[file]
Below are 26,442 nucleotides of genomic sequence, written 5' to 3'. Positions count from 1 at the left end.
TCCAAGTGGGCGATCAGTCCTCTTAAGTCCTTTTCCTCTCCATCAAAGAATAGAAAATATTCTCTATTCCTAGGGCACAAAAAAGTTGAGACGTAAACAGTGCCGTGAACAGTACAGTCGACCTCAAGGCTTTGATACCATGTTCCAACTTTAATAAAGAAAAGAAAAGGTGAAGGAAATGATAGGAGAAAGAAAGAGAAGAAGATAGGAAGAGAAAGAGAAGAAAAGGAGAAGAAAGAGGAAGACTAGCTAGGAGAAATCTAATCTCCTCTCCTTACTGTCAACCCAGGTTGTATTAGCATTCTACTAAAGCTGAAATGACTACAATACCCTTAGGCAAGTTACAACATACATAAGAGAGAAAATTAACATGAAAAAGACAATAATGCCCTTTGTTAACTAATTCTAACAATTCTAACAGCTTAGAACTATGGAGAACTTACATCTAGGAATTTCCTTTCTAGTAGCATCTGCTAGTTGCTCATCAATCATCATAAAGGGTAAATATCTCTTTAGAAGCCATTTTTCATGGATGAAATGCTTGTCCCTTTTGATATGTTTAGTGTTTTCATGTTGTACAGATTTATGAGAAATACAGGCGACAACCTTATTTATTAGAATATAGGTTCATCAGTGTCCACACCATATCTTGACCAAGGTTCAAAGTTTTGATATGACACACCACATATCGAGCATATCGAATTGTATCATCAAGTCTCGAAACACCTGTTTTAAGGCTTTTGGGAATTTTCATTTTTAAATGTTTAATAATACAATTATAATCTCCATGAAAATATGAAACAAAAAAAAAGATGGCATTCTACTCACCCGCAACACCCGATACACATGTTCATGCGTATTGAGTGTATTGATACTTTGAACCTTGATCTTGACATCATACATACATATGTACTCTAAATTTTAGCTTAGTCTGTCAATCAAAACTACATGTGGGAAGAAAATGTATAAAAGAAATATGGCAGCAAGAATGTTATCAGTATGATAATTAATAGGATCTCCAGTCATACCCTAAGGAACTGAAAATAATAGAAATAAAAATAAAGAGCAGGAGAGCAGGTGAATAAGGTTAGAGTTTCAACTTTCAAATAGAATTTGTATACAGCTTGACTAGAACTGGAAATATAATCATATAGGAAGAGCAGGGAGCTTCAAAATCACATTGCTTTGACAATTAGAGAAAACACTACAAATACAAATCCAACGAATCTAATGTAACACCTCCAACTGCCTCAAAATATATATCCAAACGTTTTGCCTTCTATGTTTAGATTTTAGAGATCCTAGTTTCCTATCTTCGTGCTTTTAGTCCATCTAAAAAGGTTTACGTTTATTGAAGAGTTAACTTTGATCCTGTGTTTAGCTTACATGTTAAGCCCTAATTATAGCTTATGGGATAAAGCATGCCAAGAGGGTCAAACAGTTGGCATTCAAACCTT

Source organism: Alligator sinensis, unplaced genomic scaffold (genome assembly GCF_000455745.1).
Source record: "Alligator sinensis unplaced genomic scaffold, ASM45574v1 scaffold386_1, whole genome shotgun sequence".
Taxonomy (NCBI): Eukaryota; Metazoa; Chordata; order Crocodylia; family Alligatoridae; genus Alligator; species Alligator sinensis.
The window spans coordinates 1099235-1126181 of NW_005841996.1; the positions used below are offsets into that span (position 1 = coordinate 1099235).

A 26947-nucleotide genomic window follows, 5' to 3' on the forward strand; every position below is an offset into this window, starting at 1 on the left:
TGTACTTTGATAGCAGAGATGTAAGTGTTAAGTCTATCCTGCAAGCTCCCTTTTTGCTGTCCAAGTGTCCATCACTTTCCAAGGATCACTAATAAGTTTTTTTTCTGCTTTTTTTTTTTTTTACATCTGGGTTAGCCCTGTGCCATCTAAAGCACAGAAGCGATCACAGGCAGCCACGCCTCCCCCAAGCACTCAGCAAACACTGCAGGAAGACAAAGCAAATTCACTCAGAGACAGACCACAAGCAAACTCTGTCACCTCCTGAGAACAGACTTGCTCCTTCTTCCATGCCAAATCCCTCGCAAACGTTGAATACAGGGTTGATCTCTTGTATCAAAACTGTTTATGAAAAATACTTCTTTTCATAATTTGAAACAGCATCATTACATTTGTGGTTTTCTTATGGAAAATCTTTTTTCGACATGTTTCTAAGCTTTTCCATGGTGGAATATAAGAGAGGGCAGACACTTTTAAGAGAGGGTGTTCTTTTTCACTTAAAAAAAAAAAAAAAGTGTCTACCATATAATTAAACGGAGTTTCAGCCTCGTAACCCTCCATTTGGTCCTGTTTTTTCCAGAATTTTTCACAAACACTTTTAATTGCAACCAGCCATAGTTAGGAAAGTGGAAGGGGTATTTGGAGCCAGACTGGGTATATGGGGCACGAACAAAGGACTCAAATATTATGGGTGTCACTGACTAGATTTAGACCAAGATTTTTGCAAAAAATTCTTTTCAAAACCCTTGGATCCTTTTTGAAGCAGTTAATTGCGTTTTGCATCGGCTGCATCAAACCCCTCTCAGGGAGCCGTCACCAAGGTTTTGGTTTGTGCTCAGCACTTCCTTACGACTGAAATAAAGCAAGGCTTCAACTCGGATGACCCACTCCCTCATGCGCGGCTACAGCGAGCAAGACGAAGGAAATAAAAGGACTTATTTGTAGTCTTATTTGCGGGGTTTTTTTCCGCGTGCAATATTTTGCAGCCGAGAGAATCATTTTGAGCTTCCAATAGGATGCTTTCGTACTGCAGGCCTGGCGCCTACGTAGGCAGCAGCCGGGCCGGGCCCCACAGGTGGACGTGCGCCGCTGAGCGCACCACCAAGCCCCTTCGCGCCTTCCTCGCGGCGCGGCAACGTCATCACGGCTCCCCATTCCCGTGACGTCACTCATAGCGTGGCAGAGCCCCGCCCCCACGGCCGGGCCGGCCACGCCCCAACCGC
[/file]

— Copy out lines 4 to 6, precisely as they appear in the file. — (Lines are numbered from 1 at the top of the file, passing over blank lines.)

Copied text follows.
Source record: "Alligator sinensis unplaced genomic scaffold, ASM45574v1 scaffold386_1, whole genome shotgun sequence".
Taxonomy (NCBI): Eukaryota; Metazoa; Chordata; order Crocodylia; family Alligatoridae; genus Alligator; species Alligator sinensis.
The window spans coordinates 1099235-1126181 of NW_005841996.1; the positions used below are offsets into that span (position 1 = coordinate 1099235).